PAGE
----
If you texted John Eastman, in the past week or two, you may be waiting a while for a response. On Friday, US District Judge Robert C. Brack denied the Trump coup lawyer a temporary restraining order mandating the return of his iPhone after the FBI seized it on June 22 pursuant to a warrant.
If you were unfamiliar with Eastman’s oeuvre, you might expect a former ConLaw professor to appreciate that the odds are pretty good that the government is going to win a Fourth Amendment seizure case — particularly when they showed up with a signed warrant. But considering that Eastman was the main driver of a plan to allow the Vice President to unilaterally decide the winner of an election, it seems pretty on-brand. We are, after all, talking about a guy under federal, state, and congressional investigation, who nonetheless went on Tucker Carlson’s show to encourage the routine spoliation of evidence.
On July 8, Eastman’s counsel asked the court to issue a temporary restraining order to force the government to give back his phone and delete any copies of his hard drive, based on various First, Fourth, Fifth, and Sixth Amendment claims. Unlike in his original complaint, Eastman acknowledged this go ’round that the warrant clearly contemplates putting a filter team in place to shield any attorney-client documents.
The investigative team will not review the contents of the device(s) until further order of a court of competent jurisdiction. If a forensic extraction or manual screen capture of the contents of the device(s) occurs during the execution of the search warrant, the contents will not be reviewed by the investigative team until further order of a court of competent jurisdiction.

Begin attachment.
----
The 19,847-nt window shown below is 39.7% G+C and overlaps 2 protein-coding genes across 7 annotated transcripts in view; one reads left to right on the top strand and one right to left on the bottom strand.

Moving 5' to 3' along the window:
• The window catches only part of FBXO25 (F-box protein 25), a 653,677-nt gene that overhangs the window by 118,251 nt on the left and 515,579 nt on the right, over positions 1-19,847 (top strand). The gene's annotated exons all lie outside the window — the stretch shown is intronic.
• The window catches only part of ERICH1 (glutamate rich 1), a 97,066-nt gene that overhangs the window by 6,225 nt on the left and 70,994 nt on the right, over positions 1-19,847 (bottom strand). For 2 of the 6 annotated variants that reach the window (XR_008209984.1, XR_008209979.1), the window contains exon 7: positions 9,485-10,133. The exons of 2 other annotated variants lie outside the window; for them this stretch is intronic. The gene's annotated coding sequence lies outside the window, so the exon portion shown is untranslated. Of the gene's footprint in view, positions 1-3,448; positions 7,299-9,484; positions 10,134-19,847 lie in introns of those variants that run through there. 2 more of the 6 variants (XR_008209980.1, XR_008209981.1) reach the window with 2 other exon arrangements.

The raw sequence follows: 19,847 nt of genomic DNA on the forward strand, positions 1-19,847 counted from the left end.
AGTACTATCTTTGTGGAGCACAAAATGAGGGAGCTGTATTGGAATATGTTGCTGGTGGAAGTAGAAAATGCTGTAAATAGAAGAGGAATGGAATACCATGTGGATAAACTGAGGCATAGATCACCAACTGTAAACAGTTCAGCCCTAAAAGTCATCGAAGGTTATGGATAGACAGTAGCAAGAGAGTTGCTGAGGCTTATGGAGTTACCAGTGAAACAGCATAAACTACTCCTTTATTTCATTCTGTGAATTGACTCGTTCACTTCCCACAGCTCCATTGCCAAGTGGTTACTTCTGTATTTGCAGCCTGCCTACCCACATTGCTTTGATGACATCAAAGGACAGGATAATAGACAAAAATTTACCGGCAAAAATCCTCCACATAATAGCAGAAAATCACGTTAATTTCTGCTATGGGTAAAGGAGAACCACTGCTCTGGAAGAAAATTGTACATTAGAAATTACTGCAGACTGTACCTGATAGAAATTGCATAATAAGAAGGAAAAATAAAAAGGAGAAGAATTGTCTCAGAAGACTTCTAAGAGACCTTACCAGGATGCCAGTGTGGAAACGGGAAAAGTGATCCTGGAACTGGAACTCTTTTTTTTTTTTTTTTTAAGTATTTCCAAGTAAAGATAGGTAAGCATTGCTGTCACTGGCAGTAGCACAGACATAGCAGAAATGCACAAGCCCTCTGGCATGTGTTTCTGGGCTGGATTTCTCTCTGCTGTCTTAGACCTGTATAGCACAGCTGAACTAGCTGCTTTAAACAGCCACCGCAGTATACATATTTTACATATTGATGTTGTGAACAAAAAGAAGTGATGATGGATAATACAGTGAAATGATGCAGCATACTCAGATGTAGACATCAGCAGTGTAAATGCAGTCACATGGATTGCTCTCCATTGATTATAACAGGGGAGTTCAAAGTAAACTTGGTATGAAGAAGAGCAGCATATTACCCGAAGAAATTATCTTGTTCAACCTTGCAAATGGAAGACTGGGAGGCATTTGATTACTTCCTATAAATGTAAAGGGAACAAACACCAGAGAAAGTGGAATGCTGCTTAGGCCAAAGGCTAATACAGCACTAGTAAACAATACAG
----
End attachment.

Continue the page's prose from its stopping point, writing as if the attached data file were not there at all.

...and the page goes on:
Nonetheless, he accuses the government of “rummaging” through the device and blithely asserts that “[t]he complete absence of any proposal from the government for protecting privileged information makes this an open and shut case for likelihood of success.”
Well, perhaps not.
“Because there is no evidence that the Government has searched the phone or plans to search it without the benefit of a Filter Team, and because the warrant specifies that no search of the phone will occur until further order of the court, Eastman fails to show a likelihood of success on his claim under the Sixth Amendment,” wrote Judge Brack, the senior judge in the District Court of New Mexico.
Eastman similarly failed to persuade the court that the warrant was defective because inter alia the supporting affidavit wasn’t attached, the agents were allowed to unlock it by holding it up to his face (OpSec FTW!), or because a warrant for “any electronic or digital devices—including cell phones, USB devices, iPads, and computers identified in the affidavit— and all information in such devices” is somehow not specific enough to cover the seizure of his cell phone and all the information in it.
The court rendered no opinion on Eastman’s bold claim that, if only the officers had allowed him to see the warrant before demanding that he hand over the phone, “Movant would have been able to call the officer’s attention to the several constitutional infirmities evident on the face of the warrant, thus preventing the unconstitutional seizure in the first place.”
But the court failed to be persuaded by Eastman’s argument that it was illegal for the officers to take the phone first and give him the warrant second. Ditto for his position that the lack of reference to a specific crime in the warrant makes it defective.
“Finally, Eastman contends that the warrant is facially invalid because it does not mention any particular crime for which the evidence was sought” Judge Brack writes, noting dryly, “He does not cite any authority on point.”
The court set a briefing schedule on a possible preliminary injunction which puts the parties back in court on September 6. So if you want to be in touch with the Coups 4 Dummies lawyer before then, shoot him an email. But maybe don’t put anything too personal in it — there’s always the outside chance that some agency or other might wind up reading it.
Eastman v. US [Docket via Court Listener]
Liz Dye lives in Baltimore where she writes about law and politics.